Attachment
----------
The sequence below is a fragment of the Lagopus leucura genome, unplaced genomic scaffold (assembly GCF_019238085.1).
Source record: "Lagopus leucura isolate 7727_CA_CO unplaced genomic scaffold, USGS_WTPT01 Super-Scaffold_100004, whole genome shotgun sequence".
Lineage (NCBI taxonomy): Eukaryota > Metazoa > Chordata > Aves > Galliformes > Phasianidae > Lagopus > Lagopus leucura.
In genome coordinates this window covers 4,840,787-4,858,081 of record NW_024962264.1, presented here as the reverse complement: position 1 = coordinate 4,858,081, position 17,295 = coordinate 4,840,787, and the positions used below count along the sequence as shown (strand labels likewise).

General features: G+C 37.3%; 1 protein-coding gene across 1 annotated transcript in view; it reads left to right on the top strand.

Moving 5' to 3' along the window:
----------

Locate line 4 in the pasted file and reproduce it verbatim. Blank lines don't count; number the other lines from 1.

In genome coordinates this window covers 4,840,787-4,858,081 of record NW_024962264.1, presented here as the reverse complement: position 1 = coordinate 4,858,081, position 17,295 = coordinate 4,840,787, and the positions used below count along the sequence as shown (strand labels likewise).